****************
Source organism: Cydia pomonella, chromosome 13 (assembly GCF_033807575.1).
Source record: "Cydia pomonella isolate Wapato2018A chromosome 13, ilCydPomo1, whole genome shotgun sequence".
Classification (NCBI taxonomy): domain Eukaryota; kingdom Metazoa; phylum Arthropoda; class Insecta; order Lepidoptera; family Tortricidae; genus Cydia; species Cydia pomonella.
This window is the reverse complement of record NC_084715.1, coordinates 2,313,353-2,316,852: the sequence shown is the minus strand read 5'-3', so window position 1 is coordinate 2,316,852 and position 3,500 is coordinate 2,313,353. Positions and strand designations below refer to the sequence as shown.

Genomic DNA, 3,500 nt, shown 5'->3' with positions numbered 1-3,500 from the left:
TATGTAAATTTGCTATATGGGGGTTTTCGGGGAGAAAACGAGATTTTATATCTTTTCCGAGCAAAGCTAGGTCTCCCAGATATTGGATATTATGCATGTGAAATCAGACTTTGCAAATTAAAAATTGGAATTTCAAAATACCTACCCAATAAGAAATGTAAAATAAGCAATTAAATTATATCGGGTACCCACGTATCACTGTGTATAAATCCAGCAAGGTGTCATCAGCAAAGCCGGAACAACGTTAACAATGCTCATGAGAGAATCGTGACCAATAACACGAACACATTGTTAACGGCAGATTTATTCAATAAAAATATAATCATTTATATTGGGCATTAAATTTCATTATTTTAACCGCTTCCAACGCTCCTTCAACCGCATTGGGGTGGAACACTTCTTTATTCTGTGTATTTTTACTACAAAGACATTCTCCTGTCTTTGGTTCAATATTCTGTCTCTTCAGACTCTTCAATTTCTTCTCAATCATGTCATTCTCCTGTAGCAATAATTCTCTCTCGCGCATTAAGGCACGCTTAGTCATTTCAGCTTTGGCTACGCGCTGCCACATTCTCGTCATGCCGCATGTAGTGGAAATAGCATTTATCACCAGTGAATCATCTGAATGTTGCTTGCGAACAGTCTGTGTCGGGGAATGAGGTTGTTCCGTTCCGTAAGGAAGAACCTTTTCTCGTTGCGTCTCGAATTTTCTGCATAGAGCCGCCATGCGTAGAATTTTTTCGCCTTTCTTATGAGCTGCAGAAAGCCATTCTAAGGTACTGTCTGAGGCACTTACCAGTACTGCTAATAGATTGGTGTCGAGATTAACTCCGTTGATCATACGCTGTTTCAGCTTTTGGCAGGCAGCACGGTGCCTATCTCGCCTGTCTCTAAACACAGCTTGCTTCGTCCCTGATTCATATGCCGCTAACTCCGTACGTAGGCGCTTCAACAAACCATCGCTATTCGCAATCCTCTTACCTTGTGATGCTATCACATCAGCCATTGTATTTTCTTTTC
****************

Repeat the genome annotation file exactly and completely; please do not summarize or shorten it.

Source organism: Cydia pomonella, chromosome 13 (assembly GCF_033807575.1).
Source record: "Cydia pomonella isolate Wapato2018A chromosome 13, ilCydPomo1, whole genome shotgun sequence".
Classification (NCBI taxonomy): domain Eukaryota; kingdom Metazoa; phylum Arthropoda; class Insecta; order Lepidoptera; family Tortricidae; genus Cydia; species Cydia pomonella.
This window is the reverse complement of record NC_084715.1, coordinates 2,313,353-2,316,852: the sequence shown is the minus strand read 5'-3', so window position 1 is coordinate 2,316,852 and position 3,500 is coordinate 2,313,353. Positions and strand designations below refer to the sequence as shown.

Genomic DNA, 3,500 nt, shown 5'->3' with positions numbered 1-3,500 from the left:
TATGTAAATTTGCTATATGGGGGTTTTCGGGGAGAAAACGAGATTTTATATCTTTTCCGAGCAAAGCTAGGTCTCCCAGATATTGGATATTATGCATGTGAAATCAGACTTTGCAAATTAAAAATTGGAATTTCAAAATACCTACCCAATAAGAAATGTAAAATAAGCAATTAAATTATATCGGGTACCCACGTATCACTGTGTATAAATCCAGCAAGGTGTCATCAGCAAAGCCGGAACAACGTTAACAATGCTCATGAGAGAATCGTGACCAATAACACGAACACATTGTTAACGGCAGATTTATTCAATAAAAATATAATCATTTATATTGGGCATTAAATTTCATTATTTTAACCGCTTCCAACGCTCCTTCAACCGCATTGGGGTGGAACACTTCTTTATTCTGTGTATTTTTACTACAAAGACATTCTCCTGTCTTTGGTTCAATATTCTGTCTCTTCAGACTCTTCAATTTCTTCTCAATCATGTCATTCTCCTGTAGCAATAATTCTCTCTCGCGCATTAAGGCACGCTTAGTCATTTCAGCTTTGGCTACGCGCTGCCACATTCTCGTCATGCCGCATGTAGTGGAAATAGCATTTATCACCAGTGAATCATCTGAATGTTGCTTGCGAACAGTCTGTGTCGGGGAATGAGGTTGTTCCGTTCCGTAAGGAAGAACCTTTTCTCGTTGCGTCTCGAATTTTCTGCATAGAGCCGCCATGCGTAGAATTTTTTCGCCTTTCTTATGAGCTGCAGAAAGCCATTCTAAGGTACTGTCTGAGGCACTTACCAGTACTGCTAATAGATTGGTGTCGAGATTAACTCCGTTGATCATACGCTGTTTCAGCTTTTGGCAGGCAGCACGGTGCCTATCTCGCCTGTCTCTAAACACAGCTTGCTTCGTCCCTGATTCATATGCCGCTAACTCCGTACGTAGGCGCTTCAACAAACCATCGCTATTCGCAATCCTCTTACCTTGTGATGCTATCACATCAGCCATTGTATTTTCTTTTC